Authors: Sam Markwell*, New York University
Topics: Political Geography, Development
Keywords: environmental politics, infrastructure, water, solidarity, race, colonialism
Session Type: Paper
Start / End Time: 9:55 AM / 11:35 AM
Room: Roosevelt 1, Marriott, Exhibition Level
Presentation File: No File Uploaded
This paper traces the possibilities and foreclosures of solidarity that took shape when Indian, Mexicano and white farmers physically blocked the movement of government machinery (draglines, bulldozers, trucks, etc.) during conflict-ridden water infrastructure development projects in the early 20th century Middle Rio Grande. I focus on the ways these struggles not only shaped the relationships between different racial groups, but also played a crucial role in demarcating the very grounds of intra-group racial and territorial coherence on which Rio Grande water politics and their regulation by U.S. governmental formations are waged.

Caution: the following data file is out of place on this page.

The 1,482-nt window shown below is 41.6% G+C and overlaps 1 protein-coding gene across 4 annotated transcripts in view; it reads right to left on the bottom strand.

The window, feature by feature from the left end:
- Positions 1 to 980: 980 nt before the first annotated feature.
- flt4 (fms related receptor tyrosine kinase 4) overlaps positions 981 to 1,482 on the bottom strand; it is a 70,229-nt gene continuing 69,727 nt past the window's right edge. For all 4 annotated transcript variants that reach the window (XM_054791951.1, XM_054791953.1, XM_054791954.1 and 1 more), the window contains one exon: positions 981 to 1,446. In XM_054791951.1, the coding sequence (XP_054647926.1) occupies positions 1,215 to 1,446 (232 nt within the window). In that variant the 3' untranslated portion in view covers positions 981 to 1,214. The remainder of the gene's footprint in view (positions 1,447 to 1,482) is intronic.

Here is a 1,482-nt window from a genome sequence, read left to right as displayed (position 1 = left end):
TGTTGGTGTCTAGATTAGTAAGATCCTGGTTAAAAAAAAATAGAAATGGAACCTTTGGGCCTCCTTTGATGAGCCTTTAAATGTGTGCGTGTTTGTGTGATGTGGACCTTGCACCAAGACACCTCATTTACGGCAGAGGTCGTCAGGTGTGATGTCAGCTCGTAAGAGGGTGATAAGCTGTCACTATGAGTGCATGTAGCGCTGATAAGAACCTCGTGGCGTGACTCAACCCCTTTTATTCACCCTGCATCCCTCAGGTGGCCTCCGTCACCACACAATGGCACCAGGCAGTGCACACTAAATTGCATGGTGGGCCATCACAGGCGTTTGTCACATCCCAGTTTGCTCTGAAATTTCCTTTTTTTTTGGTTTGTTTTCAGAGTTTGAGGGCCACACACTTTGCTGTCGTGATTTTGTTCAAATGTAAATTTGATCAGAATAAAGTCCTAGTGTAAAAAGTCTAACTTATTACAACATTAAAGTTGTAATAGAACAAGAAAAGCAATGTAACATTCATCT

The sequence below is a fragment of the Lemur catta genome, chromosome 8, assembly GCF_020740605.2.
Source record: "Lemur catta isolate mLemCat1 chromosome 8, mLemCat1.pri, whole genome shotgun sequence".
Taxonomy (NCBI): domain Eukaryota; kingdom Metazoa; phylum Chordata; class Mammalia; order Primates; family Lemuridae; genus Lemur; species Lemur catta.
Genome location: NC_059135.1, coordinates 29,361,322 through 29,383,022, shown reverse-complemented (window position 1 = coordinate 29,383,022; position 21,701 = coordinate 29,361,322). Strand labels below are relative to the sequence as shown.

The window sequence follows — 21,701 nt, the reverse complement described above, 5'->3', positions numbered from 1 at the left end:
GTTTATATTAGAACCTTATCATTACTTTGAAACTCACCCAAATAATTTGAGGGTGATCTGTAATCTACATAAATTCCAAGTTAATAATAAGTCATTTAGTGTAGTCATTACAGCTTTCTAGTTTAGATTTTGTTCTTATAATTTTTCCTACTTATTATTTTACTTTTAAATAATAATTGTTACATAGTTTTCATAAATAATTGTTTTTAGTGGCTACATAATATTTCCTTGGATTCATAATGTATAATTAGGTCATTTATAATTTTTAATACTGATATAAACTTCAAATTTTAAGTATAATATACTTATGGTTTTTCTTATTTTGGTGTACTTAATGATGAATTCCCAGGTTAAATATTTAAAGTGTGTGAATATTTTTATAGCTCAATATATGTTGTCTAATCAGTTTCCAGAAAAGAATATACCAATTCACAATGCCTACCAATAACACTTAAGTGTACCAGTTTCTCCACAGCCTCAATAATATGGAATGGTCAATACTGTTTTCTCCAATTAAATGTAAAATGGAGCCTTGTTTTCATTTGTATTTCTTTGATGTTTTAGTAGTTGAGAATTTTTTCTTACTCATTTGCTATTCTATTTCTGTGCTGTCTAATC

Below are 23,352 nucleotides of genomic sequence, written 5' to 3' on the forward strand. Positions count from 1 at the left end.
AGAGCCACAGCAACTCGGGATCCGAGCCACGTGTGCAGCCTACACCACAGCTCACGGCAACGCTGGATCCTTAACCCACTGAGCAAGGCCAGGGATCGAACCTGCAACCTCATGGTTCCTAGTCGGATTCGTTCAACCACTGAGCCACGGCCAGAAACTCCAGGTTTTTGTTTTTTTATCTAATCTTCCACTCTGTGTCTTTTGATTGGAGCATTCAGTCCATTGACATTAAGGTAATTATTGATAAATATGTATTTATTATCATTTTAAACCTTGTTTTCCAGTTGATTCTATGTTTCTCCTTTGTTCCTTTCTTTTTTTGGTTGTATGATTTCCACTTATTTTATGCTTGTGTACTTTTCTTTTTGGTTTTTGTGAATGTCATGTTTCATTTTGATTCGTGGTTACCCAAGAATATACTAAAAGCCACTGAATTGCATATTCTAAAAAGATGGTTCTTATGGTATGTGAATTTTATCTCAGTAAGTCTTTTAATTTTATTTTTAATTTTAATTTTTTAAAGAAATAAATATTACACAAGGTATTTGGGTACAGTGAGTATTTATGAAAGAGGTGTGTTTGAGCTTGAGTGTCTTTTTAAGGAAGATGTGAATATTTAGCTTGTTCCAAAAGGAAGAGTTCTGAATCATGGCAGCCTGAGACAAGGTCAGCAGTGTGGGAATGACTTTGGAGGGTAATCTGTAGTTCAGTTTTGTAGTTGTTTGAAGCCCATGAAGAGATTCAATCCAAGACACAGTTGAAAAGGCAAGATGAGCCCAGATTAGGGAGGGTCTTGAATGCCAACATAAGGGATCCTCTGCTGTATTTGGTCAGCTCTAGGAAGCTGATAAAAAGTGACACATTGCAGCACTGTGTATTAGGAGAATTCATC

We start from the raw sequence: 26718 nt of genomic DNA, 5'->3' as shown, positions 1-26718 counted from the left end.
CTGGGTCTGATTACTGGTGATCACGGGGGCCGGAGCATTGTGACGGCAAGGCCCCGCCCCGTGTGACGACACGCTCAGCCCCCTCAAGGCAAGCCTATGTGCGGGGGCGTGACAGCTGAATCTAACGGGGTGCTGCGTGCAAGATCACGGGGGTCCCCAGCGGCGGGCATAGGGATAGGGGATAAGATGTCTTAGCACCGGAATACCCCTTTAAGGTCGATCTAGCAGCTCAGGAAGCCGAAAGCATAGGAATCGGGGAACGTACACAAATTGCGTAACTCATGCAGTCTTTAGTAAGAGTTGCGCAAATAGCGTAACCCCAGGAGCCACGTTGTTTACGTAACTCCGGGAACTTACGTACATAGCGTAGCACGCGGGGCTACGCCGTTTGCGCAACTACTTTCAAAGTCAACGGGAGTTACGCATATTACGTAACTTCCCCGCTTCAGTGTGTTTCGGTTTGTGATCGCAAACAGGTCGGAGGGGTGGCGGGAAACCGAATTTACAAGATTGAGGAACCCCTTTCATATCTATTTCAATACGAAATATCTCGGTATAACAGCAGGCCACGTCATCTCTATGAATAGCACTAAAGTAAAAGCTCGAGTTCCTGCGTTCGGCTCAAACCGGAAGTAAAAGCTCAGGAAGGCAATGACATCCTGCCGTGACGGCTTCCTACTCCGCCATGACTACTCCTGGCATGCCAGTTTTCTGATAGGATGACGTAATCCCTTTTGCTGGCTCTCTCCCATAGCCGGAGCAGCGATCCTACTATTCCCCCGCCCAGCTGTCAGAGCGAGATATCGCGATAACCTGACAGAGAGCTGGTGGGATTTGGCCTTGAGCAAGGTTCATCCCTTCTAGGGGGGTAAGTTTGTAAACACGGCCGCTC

When railroads traversed the Rio Grande in the 1880s, capitalist speculation drove new resource extraction enterprises that accelerated erosion, flooding and water-logging in the watershed. These new environmental problems affected Pueblo Indian nations, Mexicano and white settler communities, and to a certain degree these communities held common interests in addressing these problems through water infrastructure development (e.g. dams, levees, drainage and irrigation canals). However, the Middle Rio Grande Conservancy District, which was formed in the 1920s to develop these infrastructures, faced prolonged legal battles and physical blockades from the very communities whose well-being it was mandated to care for. By tracking how blockade alliances were formed and subsequently policed, I show how historical and emergent solidarities were divided by governmental regulation and adjudication of water and land rights claims. I conclude by reflecting on how the policing of these solidarities continues to shape the limits and possibilities of environmental politics in the region and in North America more broadly.